Food : What do we understand by the Food Law ?
|What do we understand by the Food Law ?
It’s right of every human being to get pure and wholesome food. In view of this , the parliament of India enacted the law, ‘The Prevention of Food Adulteration Act 1954’ and the Rules to this Act are known as ‘The Prevention of Food Adulteration and Rules 1955’. The preamble of the law narrates It’s the law to safeguard the interest of public as a consumer of food and beverages¸ to get it in pure and hygienic way.
“ For legal reference the law books are available with all law book sellers. ”
The main synopsis of the law is briefly given below :
1. Definitions – ( Sec .2 of the Act )
2. Offences – ( Sec .7 of the Act )
3. Duties & Powers of enforcing officers. –( rule 9 and Sec.10 of the Act)
4. Penalties - ( Sec 16 and 17of the Act)
5. Procedures part provided under rules. – (rule 14 to rule22 of the Act)
6. Standardisation of Food and beverages. – ( rule Appendix B and C of the Act)
What is Food ? ( Sec 2 (v) )
Food is defined as any article solid or liquid, which generally enters in the human system, is an article of food. However food does not include any drug or water (except packaged drinking water / mineral water).Further any such article as declared by the central government as a food shall be considered as food.
What is an adulteration ? ( Sec 2 ( ia) )
By a plain meaning of an adulteration¸ we understand that, mixing and thereby making the substance unwholesome. However the law has considered that adulteration with wide scope, the definition of Adulteration given under Section 2¸ is narrated for understanding.
1. If the article is not sold as per the nature, quality and substance as it should be.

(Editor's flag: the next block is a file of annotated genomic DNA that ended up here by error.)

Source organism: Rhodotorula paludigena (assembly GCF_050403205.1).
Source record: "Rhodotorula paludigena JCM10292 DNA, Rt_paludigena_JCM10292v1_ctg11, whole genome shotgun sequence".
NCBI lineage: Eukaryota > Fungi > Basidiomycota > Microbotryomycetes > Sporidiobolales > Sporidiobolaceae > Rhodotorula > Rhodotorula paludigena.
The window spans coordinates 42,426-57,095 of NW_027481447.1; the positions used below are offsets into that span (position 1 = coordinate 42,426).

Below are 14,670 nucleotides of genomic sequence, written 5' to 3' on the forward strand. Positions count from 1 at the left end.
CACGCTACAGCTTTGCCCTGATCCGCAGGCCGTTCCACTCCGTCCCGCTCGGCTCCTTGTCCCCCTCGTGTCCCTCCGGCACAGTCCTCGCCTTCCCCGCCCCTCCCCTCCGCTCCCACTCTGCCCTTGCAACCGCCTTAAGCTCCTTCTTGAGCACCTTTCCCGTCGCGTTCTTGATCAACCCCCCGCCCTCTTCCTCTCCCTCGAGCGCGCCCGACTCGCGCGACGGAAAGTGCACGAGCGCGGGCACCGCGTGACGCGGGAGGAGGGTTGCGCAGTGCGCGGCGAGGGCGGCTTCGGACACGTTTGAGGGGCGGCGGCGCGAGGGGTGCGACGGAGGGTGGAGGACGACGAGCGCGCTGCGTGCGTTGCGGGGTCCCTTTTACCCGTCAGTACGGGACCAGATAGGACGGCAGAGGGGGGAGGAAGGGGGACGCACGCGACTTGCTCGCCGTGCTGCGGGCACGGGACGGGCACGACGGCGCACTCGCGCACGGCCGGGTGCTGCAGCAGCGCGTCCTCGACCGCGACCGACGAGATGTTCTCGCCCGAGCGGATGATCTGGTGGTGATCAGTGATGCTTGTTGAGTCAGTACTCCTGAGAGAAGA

2. Mixing of inferior or cheaper substance to affect the nature and quality seriously.
3. If ingredients are removed to affect quality and nature of the substance seriously.
4. If the article is unhygenically prepared or stored under unsanitary conditions to affect the health.
5. If the article is composed of any filthy, rotten or insect infested making it unfit for consumption.
6. If article contains any poisons or toxic ingredient harmful to health.
7. If the article contains any non - permitted colour or permitted colour more than 100 Parts Per Million.
8. If the article is not in accordance with the standards fixed under the law.
What is an Misbranding ? ( Sec 2 (ix) of the Act )
Another important aspect is misbranded Food article; the definition of Misbranded is given under Section 2. It can be understood briefly as:
a. ] If the article is imitation or substitute to deceive.
b. ] If the label claims are not proper, deceptive¸ false¸ misleading or exaggerated.
Offences under the law are given in Section 7 of the Act, where by no person shall manufacture for sale¸ store for sale or sell any¸
(1) Adulterated food
(2) Misbranded food
(3) Non compliance of licence conditions.
(4) Article which is prohibited by Food (Health) Authority
(5) Article in contravention to any provision under the Act
(6) Any adulterant .
The law has been framed to protect the social interest, at large¸ hence the offences under this Act are considered of serious and of anti-social nature. Therefore serious penalties are provided to make it’s effect deterrent; the provisions are made under Section 16 and 17.
For selling adulterated or misbranded food article and any offence under the Act the penalty is
1. Imprisonment for minimum period of 6 months and fine of minimum Rs.1000/-
2. For offences related to licence; the penalty is little less.
3. The Act considers vicarious liability as the principle. Therefore for an establishment run by more than single individual, each individual is held liable for the offence. However the Act also gives relief to such establishments by appointing a nominee on behalf of such establishment.
4. Such establishment has to register a nominee before a Local (Health) Authority in Those jurisdiction such establishment is located.
The law is enforced by the Food Inspectors at field level. The Food Inspectors are empowered to exercise duties entrusted upon them.
Powers of Food Inspectors : ( Sec 10 of the Act )
1. Food Inspectors can inspect any premises, where sale of food is involved ¸ including transportation.
2. Food Inspectors are authorised to draw samples of any food articles meant for sale. It is important to note that the seller cannot oppose for drawing of samples by Food Inspector.